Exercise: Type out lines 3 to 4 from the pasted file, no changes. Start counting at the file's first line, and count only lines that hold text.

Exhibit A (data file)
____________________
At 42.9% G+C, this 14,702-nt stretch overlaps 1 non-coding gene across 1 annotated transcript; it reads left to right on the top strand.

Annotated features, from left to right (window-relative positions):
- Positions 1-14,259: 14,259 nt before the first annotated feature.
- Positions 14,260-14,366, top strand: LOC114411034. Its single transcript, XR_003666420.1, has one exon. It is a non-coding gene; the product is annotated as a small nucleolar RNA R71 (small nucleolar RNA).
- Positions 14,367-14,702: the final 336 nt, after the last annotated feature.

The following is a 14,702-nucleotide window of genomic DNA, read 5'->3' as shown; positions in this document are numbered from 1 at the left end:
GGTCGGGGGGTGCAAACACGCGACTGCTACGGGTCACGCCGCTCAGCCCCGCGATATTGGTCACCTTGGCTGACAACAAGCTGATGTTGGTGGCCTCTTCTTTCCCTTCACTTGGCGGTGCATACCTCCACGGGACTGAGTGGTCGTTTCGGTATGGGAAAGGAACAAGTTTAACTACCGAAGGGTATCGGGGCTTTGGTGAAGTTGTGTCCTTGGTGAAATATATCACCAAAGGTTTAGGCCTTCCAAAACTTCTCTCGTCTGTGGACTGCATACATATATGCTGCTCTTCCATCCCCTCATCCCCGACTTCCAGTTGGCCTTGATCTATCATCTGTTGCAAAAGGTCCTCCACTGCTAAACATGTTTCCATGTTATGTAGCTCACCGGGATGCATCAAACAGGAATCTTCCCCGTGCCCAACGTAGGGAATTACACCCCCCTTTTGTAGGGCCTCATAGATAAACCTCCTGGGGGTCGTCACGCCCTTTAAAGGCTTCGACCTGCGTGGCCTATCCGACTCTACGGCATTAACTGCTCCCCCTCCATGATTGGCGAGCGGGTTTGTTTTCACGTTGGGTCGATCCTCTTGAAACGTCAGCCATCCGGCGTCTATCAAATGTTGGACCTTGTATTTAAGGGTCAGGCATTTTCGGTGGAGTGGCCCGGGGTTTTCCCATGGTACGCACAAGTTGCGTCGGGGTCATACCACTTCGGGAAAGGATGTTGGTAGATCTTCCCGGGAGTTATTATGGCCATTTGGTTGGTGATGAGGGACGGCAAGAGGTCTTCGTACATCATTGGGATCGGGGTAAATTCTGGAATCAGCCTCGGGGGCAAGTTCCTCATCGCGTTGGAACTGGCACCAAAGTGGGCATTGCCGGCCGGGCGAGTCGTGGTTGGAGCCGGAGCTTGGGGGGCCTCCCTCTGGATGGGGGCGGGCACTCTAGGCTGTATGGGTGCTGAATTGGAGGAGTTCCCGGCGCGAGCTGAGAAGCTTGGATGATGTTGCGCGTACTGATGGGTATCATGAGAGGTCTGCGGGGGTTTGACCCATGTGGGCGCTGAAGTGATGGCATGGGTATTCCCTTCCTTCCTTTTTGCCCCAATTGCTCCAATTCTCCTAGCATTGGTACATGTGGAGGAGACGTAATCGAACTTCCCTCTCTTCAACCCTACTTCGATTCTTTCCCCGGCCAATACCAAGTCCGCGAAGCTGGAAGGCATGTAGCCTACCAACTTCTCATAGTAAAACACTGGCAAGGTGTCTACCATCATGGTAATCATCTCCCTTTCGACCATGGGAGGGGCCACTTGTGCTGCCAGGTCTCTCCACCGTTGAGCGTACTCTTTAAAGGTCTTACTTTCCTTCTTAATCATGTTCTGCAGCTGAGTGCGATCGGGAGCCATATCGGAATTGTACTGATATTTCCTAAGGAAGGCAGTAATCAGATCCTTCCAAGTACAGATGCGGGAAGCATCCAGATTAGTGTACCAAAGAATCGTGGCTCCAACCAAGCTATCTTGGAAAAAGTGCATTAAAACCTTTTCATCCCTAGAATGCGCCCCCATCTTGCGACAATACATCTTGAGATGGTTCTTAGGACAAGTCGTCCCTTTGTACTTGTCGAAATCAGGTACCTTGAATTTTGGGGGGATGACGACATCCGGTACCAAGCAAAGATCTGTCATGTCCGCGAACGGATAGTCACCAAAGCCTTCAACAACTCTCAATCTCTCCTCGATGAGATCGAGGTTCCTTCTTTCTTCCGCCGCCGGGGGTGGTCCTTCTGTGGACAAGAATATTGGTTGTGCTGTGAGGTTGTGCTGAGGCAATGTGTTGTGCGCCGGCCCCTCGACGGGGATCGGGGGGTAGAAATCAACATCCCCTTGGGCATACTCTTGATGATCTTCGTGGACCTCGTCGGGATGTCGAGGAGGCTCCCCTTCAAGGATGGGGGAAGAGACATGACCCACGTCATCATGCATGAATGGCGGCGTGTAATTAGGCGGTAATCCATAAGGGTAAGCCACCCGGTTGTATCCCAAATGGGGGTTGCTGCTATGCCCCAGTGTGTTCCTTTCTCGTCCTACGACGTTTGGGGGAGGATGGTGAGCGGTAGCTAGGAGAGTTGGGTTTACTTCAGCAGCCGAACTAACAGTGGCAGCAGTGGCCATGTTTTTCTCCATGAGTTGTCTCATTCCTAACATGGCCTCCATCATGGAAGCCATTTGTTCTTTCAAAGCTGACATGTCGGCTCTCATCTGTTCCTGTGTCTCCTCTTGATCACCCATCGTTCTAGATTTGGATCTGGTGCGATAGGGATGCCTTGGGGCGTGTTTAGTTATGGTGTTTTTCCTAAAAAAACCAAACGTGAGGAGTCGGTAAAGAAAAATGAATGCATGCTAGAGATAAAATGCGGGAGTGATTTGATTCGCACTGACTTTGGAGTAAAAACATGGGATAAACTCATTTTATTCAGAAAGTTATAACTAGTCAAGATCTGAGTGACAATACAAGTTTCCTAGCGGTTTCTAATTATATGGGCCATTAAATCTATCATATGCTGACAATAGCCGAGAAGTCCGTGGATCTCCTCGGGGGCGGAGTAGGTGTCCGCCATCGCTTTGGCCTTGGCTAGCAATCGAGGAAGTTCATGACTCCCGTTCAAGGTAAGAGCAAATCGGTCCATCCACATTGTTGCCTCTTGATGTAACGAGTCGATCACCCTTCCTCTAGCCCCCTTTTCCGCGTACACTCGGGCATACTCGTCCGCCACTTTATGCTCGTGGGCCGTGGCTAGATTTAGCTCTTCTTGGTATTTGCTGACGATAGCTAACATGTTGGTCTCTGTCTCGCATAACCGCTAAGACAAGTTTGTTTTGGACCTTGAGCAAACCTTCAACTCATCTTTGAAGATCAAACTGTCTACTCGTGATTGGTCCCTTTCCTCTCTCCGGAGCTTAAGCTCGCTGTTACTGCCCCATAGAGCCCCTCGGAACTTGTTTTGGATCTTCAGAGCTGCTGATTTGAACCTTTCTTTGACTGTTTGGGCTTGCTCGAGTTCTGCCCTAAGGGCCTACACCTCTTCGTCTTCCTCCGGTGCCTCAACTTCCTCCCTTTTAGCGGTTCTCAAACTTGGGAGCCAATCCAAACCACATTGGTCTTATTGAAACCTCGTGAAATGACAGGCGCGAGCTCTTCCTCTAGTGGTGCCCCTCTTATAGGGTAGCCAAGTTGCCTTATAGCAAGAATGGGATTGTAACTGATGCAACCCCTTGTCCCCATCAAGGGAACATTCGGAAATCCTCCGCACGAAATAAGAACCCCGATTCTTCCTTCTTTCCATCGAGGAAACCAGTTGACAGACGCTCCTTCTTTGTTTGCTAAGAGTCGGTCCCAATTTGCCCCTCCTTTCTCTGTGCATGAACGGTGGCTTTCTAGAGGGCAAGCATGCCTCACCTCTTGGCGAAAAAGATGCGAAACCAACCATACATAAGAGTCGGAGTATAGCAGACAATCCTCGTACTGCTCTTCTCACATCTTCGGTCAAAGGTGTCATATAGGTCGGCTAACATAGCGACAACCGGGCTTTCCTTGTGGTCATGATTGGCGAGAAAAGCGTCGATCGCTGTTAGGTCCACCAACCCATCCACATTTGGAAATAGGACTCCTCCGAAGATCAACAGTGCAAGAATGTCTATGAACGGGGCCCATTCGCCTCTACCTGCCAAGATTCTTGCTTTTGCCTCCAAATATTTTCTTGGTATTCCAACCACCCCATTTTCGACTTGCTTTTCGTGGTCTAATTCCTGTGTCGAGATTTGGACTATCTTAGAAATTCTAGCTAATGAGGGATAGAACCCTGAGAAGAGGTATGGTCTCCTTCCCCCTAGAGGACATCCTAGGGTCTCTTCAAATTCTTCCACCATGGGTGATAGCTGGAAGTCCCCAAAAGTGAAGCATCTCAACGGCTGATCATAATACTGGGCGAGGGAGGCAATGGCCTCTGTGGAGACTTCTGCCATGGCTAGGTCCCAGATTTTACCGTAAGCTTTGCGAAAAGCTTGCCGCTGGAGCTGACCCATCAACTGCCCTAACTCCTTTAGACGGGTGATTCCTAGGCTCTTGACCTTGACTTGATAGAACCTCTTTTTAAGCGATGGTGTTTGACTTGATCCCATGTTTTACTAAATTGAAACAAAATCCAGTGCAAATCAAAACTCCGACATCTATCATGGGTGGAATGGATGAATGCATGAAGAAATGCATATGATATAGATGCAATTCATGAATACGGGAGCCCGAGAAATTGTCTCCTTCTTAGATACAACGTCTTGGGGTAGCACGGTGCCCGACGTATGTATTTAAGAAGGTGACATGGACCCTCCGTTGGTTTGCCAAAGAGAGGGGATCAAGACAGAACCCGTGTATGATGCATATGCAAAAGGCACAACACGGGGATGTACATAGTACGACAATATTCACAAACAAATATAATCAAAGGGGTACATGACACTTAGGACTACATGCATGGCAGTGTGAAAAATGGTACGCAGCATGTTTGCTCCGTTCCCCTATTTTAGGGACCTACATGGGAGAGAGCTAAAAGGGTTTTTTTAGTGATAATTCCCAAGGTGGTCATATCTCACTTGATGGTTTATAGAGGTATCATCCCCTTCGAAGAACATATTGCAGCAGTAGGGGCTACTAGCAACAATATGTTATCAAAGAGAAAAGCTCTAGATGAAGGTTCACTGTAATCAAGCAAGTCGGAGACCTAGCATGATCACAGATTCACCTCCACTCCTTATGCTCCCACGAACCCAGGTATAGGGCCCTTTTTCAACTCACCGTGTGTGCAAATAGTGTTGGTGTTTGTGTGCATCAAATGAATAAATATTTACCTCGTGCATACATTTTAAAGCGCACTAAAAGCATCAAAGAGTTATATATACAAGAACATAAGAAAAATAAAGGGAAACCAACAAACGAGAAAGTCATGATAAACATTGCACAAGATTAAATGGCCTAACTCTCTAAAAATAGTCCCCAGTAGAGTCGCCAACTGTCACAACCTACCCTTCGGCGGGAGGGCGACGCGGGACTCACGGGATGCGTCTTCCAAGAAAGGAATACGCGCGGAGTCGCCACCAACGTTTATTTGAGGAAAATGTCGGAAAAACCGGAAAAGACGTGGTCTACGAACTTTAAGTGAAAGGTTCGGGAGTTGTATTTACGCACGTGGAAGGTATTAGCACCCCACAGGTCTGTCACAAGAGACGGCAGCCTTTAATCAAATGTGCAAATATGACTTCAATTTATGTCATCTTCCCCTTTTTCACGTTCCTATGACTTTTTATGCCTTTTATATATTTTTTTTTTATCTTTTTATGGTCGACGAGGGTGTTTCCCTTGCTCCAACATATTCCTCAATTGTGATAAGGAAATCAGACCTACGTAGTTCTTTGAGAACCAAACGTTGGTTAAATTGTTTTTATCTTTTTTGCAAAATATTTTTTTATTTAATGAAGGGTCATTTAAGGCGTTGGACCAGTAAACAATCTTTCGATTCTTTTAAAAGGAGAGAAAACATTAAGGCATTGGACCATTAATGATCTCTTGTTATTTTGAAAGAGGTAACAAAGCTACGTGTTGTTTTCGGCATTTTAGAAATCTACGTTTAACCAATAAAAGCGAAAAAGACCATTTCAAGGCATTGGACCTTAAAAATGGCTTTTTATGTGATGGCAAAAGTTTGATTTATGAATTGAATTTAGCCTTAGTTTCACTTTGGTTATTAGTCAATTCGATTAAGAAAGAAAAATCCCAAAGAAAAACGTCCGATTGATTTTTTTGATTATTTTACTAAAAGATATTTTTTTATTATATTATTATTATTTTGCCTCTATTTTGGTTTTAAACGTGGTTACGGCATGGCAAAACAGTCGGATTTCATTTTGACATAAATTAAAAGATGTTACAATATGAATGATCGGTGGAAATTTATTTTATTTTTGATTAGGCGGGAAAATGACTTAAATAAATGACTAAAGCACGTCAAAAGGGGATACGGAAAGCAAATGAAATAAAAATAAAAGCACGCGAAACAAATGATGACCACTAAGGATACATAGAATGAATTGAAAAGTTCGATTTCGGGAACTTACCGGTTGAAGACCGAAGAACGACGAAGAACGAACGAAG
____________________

- Positions 1-14,259: 14,259 nt before the first annotated feature.
- Positions 14,260-14,366, top strand: LOC114411034. Its single transcript, XR_003666420.1, has one exon. It is a non-coding gene; the product is annotated as a small nucleolar RNA R71 (small nucleolar RNA).